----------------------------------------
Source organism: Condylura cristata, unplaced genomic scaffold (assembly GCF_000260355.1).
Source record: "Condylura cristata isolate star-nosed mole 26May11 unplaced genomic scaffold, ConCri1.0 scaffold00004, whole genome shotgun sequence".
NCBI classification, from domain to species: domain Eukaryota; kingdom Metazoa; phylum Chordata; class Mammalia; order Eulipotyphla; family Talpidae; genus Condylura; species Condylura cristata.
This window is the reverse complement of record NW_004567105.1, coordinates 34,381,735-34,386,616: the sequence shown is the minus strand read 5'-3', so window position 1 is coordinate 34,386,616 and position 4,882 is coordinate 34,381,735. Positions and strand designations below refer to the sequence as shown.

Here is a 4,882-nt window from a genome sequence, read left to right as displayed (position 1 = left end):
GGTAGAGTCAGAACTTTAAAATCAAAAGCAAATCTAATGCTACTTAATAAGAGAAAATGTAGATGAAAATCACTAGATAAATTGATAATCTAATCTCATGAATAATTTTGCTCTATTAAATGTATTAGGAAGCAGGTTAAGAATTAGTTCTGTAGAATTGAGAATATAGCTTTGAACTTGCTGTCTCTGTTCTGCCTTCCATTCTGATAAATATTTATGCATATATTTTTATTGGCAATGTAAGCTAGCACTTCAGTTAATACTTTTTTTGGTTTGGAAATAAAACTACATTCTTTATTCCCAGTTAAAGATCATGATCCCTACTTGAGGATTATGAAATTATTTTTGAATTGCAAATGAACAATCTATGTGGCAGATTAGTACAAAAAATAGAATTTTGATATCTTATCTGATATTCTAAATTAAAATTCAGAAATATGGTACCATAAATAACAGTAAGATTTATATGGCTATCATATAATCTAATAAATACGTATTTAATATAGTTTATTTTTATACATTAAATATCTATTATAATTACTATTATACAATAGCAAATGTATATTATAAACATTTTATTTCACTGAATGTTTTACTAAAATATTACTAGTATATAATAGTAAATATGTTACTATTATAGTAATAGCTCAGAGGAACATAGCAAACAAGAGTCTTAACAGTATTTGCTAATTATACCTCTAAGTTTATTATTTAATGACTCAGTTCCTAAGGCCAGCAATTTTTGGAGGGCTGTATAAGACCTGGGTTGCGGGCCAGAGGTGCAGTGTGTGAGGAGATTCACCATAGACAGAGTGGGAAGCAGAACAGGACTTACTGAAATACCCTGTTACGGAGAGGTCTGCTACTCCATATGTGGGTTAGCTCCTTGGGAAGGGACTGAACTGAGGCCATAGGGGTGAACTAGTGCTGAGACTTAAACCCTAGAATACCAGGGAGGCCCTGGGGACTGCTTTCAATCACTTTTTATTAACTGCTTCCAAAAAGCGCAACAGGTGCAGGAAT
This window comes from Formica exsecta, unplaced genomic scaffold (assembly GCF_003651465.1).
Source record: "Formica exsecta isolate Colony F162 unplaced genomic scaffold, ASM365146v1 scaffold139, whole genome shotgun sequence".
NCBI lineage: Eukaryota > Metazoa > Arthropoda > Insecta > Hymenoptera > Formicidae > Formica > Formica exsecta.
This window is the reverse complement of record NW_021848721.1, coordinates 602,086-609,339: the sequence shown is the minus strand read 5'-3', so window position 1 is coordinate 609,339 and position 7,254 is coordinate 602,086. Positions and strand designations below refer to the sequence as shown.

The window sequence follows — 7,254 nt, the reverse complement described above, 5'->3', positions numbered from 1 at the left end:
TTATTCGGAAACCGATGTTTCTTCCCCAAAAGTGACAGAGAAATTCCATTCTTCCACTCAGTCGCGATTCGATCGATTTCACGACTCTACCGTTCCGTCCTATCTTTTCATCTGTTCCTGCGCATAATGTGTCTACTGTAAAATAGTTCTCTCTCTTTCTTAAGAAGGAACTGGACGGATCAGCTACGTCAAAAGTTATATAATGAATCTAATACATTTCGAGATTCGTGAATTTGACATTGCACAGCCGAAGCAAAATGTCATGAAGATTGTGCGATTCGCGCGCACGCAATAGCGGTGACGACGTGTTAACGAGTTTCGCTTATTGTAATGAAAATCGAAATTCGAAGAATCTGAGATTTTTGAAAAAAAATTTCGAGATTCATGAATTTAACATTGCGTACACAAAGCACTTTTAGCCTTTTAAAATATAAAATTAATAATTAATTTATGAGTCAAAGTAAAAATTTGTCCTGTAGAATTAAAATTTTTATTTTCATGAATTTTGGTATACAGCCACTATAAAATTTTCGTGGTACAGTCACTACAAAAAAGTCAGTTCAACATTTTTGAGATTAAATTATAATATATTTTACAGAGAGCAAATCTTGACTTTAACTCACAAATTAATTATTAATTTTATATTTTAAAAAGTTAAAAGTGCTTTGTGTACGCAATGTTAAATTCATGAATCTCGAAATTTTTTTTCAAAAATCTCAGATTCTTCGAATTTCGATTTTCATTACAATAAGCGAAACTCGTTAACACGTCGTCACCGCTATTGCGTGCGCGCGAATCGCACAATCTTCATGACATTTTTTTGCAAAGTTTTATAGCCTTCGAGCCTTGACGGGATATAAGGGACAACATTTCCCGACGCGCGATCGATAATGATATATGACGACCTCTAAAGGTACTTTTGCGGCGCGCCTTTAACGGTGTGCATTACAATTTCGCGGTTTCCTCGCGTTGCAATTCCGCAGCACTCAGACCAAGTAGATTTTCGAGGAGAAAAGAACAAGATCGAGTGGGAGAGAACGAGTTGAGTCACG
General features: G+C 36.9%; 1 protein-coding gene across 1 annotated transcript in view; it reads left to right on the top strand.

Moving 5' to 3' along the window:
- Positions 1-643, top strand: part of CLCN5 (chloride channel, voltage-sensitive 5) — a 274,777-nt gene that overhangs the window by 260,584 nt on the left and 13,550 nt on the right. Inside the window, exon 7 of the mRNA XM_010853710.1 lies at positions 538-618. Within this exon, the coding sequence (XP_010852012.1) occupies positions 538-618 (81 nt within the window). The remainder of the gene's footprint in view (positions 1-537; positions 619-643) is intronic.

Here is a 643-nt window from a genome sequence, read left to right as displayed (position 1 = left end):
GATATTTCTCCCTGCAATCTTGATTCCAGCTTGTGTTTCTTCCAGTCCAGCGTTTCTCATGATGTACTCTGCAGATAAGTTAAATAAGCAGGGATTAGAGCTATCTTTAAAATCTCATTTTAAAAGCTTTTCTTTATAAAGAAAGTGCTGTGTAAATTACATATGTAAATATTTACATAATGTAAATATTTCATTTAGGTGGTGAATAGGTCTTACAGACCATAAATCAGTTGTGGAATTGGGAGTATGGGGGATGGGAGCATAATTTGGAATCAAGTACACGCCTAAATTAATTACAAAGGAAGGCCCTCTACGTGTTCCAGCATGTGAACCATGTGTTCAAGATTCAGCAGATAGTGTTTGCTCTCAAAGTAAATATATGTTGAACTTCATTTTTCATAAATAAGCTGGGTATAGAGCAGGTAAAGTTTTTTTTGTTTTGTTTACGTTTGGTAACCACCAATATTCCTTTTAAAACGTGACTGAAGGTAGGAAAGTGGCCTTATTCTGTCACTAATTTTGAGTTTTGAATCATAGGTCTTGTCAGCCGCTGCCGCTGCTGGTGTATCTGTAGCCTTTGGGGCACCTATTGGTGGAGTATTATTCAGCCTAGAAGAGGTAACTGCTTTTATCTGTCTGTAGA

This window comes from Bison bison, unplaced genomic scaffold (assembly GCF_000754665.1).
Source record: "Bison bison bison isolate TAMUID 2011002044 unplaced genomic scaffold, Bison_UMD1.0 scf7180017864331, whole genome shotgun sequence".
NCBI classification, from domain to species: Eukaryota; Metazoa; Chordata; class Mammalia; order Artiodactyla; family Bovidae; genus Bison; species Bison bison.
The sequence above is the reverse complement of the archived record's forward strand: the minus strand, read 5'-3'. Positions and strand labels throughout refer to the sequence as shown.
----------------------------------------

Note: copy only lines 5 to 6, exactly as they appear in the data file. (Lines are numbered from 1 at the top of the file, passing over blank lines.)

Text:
Here is a 4,882-nt window from a genome sequence, read left to right as displayed (position 1 = left end):
GGTAGAGTCAGAACTTTAAAATCAAAAGCAAATCTAATGCTACTTAATAAGAGAAAATGTAGATGAAAATCACTAGATAAATTGATAATCTAATCTCATGAATAATTTTGCTCTATTAAATGTATTAGGAAGCAGGTTAAGAATTAGTTCTGTAGAATTGAGAATATAGCTTTGAACTTGCTGTCTCTGTTCTGCCTTCCATTCTGATAAATATTTATGCATATATTTTTATTGGCAATGTAAGCTAGCACTTCAGTTAATACTTTTTTTGGTTTGGAAATAAAACTACATTCTTTATTCCCAGTTAAAGATCATGATCCCTACTTGAGGATTATGAAATTATTTTTGAATTGCAAATGAACAATCTATGTGGCAGATTAGTACAAAAAATAGAATTTTGATATCTTATCTGATATTCTAAATTAAAATTCAGAAATATGGTACCATAAATAACAGTAAGATTTATATGGCTATCATATAATCTAATAAATACGTATTTAATATAGTTTATTTTTATACATTAAATATCTATTATAATTACTATTATACAATAGCAAATGTATATTATAAACATTTTATTTCACTGAATGTTTTACTAAAATATTACTAGTATATAATAGTAAATATGTTACTATTATAGTAATAGCTCAGAGGAACATAGCAAACAAGAGTCTTAACAGTATTTGCTAATTATACCTCTAAGTTTATTATTTAATGACTCAGTTCCTAAGGCCAGCAATTTTTGGAGGGCTGTATAAGACCTGGGTTGCGGGCCAGAGGTGCAGTGTGTGAGGAGATTCACCATAGACAGAGTGGGAAGCAGAACAGGACTTACTGAAATACCCTGTTACGGAGAGGTCTGCTACTCCATATGTGGGTTAGCTCCTTGGGAAGGGACTGAACTGAGGCCATAGGGGTGAACTAGTGCTGAGACTTAAACCCTAGAATACCAGGGAGGCCCTGGGGACTGCTTTCAATCACTTTTTATTAACTGCTTCCAAAAAGCGCAACAGGTGCAGGAAT